Columbia, Md., May 11, 2016 - Transits of Mercury across the sun occur about 13 times a century. While not as rare as the transits of Venus, they occur infrequently enough that they are worth observing. For Jim Lochner, USRA Director, University Relations, this was a special event -- he saw his first transit of Mercury as boy in the early 1970's.
Andy Sakal, USRA Systems Administrator, views the transit of Mercury with Jim Lochner, USRA Director, University Relations who coordinated this special event.
This most recent transit was particularly noteworthy because of the month in which it occurred and because both the beginning and the end were visible in the United States. Transits of Mercury occur only in November and May, but more often in November. A May transit visible in its entirety, therefore, is quite rare.
At USRA's Columbia Headquarters Jim set up USRA's solar telescope, originally purchased for the transit of Venus , with an electronic H-alpha filter, with which solar prominences are visible.
Credit: NASA's Goddard Space Flight Center/Genna Duberstein, USRA Multimedia Producer
The telescope was set outside USRA's Columbia HQ for the beginning of the transit. Mercury moved onto the disk of the sun at about 7:13 AM near a prominence, which was a bonus. The magnification was not enough to detect the "drop effect" but Mercury's motion was clearly evident as it passed from first contact to second contact on onward. Unfortunately the clouds thickened, obscuring the view. The clouds thinned a bit a couple hours later, so we set up on the patio outside the café. About a half-a-dozen USRA employees came out to take a look at Mercury's black disk on the face of the Sun. Many were excited to see an event like this for the first time. However, the clouds thickened again and that was it for the day.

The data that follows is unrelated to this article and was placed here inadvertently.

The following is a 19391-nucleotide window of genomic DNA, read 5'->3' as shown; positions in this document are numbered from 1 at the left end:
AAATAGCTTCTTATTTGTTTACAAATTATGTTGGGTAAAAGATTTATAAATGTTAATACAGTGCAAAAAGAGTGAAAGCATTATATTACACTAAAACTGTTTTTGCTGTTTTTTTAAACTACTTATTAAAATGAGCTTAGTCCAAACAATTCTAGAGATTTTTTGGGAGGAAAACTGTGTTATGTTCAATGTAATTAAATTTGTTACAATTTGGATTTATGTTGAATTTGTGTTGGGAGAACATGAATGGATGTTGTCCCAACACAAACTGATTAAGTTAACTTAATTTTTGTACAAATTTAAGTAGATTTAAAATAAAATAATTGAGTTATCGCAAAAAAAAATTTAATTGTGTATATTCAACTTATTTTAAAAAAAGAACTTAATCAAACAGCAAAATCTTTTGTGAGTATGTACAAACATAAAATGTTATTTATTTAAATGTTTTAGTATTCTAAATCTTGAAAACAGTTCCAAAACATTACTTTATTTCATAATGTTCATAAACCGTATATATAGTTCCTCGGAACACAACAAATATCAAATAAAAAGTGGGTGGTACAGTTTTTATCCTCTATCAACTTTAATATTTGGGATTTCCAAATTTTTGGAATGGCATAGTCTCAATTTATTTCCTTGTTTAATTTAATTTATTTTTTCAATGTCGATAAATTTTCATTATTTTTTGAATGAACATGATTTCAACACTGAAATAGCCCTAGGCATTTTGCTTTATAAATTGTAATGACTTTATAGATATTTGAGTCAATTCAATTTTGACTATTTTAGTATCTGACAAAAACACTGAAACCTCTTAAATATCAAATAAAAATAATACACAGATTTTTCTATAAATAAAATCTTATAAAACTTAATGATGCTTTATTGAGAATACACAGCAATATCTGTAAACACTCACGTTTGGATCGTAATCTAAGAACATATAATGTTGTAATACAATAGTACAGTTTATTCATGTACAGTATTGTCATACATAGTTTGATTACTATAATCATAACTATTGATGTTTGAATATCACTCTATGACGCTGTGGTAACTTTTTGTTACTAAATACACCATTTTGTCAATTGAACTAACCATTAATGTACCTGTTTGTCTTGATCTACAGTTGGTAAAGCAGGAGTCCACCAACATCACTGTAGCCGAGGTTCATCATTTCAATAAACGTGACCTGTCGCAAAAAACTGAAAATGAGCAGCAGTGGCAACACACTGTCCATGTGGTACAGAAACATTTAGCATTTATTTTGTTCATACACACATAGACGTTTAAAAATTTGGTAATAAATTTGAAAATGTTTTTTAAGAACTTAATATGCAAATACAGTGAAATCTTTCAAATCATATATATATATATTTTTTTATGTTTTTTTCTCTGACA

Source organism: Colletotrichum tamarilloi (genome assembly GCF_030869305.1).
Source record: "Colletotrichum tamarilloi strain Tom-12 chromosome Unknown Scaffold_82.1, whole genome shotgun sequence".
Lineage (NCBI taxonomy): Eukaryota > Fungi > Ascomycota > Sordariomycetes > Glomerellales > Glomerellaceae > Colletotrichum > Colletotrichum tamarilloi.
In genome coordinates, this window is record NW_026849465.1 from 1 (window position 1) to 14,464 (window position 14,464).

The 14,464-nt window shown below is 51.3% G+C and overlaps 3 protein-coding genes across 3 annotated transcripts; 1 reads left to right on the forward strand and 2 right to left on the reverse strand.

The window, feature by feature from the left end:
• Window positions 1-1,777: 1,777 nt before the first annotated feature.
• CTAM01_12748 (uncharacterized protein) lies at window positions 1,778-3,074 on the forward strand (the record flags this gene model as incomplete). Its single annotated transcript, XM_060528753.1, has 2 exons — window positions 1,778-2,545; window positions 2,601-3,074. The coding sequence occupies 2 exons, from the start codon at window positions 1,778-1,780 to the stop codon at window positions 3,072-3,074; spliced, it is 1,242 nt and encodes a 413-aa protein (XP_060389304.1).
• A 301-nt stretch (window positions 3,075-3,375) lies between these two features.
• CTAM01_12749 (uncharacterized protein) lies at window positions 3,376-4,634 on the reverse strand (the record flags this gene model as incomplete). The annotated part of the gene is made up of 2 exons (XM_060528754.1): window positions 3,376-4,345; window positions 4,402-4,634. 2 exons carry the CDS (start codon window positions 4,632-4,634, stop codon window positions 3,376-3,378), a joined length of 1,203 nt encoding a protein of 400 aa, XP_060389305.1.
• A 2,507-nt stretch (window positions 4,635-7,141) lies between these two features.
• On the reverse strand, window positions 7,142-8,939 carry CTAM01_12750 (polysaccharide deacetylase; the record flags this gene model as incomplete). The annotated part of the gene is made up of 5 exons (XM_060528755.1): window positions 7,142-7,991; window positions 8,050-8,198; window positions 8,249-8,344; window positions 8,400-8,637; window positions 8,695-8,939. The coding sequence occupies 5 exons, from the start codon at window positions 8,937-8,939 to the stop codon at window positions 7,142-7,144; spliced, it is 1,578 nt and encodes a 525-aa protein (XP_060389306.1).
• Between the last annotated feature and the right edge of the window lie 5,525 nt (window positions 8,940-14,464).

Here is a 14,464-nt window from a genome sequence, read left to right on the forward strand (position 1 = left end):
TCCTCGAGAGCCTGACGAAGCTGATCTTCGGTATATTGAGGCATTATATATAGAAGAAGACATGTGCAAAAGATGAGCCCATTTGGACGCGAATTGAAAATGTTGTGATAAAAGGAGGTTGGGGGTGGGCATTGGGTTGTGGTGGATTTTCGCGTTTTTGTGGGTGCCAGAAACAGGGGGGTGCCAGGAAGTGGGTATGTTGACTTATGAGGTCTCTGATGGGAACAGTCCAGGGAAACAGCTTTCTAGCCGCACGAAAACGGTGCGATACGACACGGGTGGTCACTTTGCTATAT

The next transit of Mercury is November 11, 2019. After that, the next transit of Mercury visible in the eastern United States will be May 7, 2049.
Universities Space Research Association is an independent, nonprofit research corporation where the combined efforts of in-house talent and university-based expertise merge to advance space science and technology. USRA works across disciplines including biomedicine, planetary science, astrophysics, and engineering and integrates those competencies into applications ranging from fundamental research to facility management and operations. USRA engages the creativity and authoritative expertise of the research community to develop and deliver sophisticated, forward-looking solutions to Federal agencies and other government sponsors.
Image: Composite image of Mercury transiting across the sun on May 9, 2016, as seen by HMI on NASA's Solar Dynamics Obersvatory. HMI is an instrument designed to study the magnetic field at the solar surface, or photosphere. Credit: NASA/SDO